Gov. Jerry Brown signs Equality California-sponsored HIV+ organ donation billAround the Nation, Online Only, Top Highlights Monday, May 30th, 2016
SACRAMENTO — California Gov. Jerry Brown signed a bill Friday that allows organ transplants between HIV-positive donors and HIV-positive recipients. Senate Bill (SB) 1408 was authored by Sen. Ben Allen (D-Santa Monica) and co-sponsored by Equality California, AIDS Project Los Angeles, the Los Angeles LGBT Center, and Positive Women’s Network-USA. The four organizations are part of the coalition Californians for HIV Criminalization Reform (CHCR), itself a supporter of the bill. SB 1408 brings state law in line with federal law and passed both the Assembly and Senate unanimously earlier in the day.
“These lifesaving surgeries have been proven safe and are now allowable under federal law,” said Allen. “There is no reason for state law to maintain an antiquated prohibition on organ donation by HIV-positive persons. By expanding the pool of organ donors, we will have shortened the time for all persons on the organ donor waiting lists, and saved lives in the process.”
The number of individuals in need of organ transplants far exceeds the availability of healthy organs. Yet California law criminalizes transplantation of organs and tissue from an HIV-positive donor to an HIV-positive recipient. Allowing the donation HIV-positive organs and tissue will save the lives of hundreds of HIV-positive patients each year, and shorten the waiting list for individuals awaiting transplants.
“We thank Governor Brown for acting so quickly to sign this bill,” said Rick Zbur, executive director of Equality California. “Dozens of HIV-positive people in California are currently waitlisted for an organ transplant, so this bill will save lives in a very real and immediate sense. This is the first step in what we hope will be a number of measures to modernize California’s antiquated laws that harm and stigmatize people living with HIV.”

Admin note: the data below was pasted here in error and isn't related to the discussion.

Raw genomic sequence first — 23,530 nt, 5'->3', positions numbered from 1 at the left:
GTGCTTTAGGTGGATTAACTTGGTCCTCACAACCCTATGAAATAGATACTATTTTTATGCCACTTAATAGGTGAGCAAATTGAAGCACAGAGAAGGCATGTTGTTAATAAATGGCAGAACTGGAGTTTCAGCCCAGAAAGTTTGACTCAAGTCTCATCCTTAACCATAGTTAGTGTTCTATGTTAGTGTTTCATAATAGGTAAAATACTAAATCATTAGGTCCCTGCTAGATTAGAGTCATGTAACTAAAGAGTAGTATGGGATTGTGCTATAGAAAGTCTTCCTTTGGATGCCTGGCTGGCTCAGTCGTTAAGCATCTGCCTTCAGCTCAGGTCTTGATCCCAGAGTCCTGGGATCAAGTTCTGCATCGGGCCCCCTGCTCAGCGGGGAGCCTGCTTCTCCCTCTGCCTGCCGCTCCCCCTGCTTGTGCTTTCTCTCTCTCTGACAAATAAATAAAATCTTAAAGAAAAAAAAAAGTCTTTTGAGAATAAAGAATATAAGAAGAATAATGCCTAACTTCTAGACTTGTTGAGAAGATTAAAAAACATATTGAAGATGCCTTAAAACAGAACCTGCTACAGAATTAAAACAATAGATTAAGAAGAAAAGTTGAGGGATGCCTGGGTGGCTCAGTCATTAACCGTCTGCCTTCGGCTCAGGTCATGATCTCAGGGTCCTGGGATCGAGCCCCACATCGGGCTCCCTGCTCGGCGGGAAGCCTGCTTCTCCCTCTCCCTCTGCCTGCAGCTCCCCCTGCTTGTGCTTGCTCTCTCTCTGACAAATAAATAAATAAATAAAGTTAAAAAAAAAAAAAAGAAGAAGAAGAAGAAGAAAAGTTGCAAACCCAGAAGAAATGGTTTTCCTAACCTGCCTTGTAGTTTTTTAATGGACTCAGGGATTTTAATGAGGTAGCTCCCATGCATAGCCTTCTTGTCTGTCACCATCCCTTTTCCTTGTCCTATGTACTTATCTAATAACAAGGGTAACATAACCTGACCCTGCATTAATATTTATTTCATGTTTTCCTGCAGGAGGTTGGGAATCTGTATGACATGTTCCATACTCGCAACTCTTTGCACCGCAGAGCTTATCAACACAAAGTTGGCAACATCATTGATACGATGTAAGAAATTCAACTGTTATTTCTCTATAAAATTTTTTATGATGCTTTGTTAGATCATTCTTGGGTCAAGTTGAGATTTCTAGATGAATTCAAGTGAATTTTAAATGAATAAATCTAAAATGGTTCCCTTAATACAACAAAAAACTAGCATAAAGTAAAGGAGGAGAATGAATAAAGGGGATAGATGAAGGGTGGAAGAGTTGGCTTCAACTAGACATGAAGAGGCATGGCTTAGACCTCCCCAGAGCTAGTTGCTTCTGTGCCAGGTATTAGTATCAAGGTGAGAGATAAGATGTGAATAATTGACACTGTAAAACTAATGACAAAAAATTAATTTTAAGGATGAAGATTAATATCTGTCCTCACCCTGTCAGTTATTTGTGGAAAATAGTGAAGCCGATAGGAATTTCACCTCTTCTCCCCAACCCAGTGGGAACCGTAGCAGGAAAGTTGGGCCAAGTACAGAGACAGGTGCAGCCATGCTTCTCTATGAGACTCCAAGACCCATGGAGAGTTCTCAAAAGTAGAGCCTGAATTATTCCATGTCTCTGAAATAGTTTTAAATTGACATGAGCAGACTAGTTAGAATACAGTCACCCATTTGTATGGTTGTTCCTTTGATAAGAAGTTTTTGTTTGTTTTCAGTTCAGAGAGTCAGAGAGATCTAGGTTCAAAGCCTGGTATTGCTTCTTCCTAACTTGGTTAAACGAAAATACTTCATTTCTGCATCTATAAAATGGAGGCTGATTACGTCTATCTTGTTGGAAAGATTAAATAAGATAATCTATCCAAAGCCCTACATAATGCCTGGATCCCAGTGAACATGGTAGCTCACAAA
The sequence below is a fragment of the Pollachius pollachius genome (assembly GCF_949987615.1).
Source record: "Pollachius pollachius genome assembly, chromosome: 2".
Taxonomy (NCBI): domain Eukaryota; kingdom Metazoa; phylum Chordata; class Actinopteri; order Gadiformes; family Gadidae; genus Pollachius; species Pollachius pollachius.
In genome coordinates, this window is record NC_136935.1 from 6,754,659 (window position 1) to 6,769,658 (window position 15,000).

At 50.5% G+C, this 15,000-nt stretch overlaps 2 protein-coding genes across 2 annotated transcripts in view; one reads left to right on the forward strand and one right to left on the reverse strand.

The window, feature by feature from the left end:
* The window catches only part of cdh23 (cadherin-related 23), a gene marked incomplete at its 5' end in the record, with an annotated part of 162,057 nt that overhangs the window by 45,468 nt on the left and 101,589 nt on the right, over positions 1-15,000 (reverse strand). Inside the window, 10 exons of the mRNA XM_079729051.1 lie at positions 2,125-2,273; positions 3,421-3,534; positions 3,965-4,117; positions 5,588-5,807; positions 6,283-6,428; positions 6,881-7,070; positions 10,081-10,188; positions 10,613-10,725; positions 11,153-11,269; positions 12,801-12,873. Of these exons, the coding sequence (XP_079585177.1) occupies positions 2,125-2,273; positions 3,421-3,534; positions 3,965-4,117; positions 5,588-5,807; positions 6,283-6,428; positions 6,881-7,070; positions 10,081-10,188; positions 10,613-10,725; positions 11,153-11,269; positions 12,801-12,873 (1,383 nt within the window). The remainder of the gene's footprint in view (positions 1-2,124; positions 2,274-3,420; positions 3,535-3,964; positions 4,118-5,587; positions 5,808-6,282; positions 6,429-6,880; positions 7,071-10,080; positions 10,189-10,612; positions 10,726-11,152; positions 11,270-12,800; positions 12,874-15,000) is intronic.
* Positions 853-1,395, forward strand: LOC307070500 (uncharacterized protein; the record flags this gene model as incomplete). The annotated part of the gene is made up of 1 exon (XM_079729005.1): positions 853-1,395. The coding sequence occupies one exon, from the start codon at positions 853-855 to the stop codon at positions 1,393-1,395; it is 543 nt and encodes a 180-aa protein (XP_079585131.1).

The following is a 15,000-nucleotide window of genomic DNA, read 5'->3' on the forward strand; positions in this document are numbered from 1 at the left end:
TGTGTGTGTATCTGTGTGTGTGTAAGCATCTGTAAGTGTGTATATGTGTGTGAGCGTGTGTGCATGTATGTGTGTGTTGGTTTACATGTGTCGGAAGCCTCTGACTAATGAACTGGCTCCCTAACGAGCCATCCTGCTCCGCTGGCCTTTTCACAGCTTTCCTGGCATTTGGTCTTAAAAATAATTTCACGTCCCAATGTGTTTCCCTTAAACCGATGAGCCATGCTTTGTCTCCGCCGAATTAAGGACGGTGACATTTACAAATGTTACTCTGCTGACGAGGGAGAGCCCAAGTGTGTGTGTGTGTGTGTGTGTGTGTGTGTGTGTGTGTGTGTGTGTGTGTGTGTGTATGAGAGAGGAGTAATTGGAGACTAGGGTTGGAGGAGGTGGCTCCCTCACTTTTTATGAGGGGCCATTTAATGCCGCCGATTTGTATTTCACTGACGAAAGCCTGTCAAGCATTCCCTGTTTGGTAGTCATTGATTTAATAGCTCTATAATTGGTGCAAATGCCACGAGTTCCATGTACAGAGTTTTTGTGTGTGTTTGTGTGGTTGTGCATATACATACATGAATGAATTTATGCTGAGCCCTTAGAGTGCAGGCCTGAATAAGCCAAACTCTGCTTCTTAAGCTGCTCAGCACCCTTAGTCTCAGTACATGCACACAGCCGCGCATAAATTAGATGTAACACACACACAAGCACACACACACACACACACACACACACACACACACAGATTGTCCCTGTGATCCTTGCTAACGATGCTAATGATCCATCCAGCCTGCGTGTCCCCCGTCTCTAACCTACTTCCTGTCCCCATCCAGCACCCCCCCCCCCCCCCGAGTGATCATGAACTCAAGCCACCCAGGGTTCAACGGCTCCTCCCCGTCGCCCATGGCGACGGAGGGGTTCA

SB 1408 is a first step towards modernizing a number of California laws that stigmatize people living with HIV by treating HIV differently than other communicable diseases. Most of these statues were enacted in the late 1980s, at a time of public panic about HIV and its transmission. Societal and medical understanding of the disease has since greatly improved, and effective treatments minimize transmission and give people living with HIV a normal lifespan. However, people living with HIV still can face felony charges, even when no real risk of transmission is present.
Equality California is working with CHCR to modernize California’s HIV criminal laws and to replace fear-based, stigmatizing laws that criminalize HIV-status with evidence-based, nondiscriminatory laws that protect public health.
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